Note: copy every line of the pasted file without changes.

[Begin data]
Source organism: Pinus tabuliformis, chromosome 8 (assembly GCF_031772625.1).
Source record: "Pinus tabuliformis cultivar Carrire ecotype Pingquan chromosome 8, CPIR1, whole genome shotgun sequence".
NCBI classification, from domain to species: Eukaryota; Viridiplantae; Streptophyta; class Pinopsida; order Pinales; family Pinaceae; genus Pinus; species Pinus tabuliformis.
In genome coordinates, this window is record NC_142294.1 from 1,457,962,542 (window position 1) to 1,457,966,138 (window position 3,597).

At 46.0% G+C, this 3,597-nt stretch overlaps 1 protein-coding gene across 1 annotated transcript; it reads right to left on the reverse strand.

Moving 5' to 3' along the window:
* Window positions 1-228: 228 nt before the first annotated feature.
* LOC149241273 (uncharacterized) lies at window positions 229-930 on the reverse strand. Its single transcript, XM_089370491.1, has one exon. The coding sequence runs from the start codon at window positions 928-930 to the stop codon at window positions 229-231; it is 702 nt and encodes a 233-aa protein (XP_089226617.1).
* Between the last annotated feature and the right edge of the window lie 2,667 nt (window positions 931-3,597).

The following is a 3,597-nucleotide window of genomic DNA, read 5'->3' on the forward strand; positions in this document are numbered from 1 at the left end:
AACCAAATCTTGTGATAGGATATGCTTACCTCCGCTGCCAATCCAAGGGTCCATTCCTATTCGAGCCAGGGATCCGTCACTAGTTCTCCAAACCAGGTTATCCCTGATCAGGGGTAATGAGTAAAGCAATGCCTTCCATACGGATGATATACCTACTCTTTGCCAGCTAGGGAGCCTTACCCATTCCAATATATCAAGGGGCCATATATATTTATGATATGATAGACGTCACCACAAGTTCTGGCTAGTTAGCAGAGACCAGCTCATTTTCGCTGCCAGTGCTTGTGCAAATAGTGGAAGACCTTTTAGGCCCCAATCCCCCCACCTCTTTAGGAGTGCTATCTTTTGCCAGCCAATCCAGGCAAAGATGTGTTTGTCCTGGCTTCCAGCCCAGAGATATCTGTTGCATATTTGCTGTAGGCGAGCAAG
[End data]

Source organism: Pinus tabuliformis, chromosome 8 (assembly GCF_031772625.1).
Source record: "Pinus tabuliformis cultivar Carrire ecotype Pingquan chromosome 8, CPIR1, whole genome shotgun sequence".
NCBI classification, from domain to species: Eukaryota; Viridiplantae; Streptophyta; class Pinopsida; order Pinales; family Pinaceae; genus Pinus; species Pinus tabuliformis.
In genome coordinates, this window is record NC_142294.1 from 1,457,962,542 (window position 1) to 1,457,966,138 (window position 3,597).

At 46.0% G+C, this 3,597-nt stretch overlaps 1 protein-coding gene across 1 annotated transcript; it reads right to left on the reverse strand.

Moving 5' to 3' along the window:
* Window positions 1-228: 228 nt before the first annotated feature.
* LOC149241273 (uncharacterized) lies at window positions 229-930 on the reverse strand. Its single transcript, XM_089370491.1, has one exon. The coding sequence runs from the start codon at window positions 928-930 to the stop codon at window positions 229-231; it is 702 nt and encodes a 233-aa protein (XP_089226617.1).
* Between the last annotated feature and the right edge of the window lie 2,667 nt (window positions 931-3,597).

The following is a 3,597-nucleotide window of genomic DNA, read 5'->3' on the forward strand; positions in this document are numbered from 1 at the left end:
AACCAAATCTTGTGATAGGATATGCTTACCTCCGCTGCCAATCCAAGGGTCCATTCCTATTCGAGCCAGGGATCCGTCACTAGTTCTCCAAACCAGGTTATCCCTGATCAGGGGTAATGAGTAAAGCAATGCCTTCCATACGGATGATATACCTACTCTTTGCCAGCTAGGGAGCCTTACCCATTCCAATATATCAAGGGGCCATATATATTTATGATATGATAGACGTCACCACAAGTTCTGGCTAGTTAGCAGAGACCAGCTCATTTTCGCTGCCAGTGCTTGTGCAAATAGTGGAAGACCTTTTAGGCCCCAATCCCCCCACCTCTTTAGGAGTGCTATCTTTTGCCAGCCAATCCAGGCAAAGATGTGTTTGTCCTGGCTTCCAGCCCAGAGATATCTGTTGCATATTTGCTGTAGGCGAGCAAG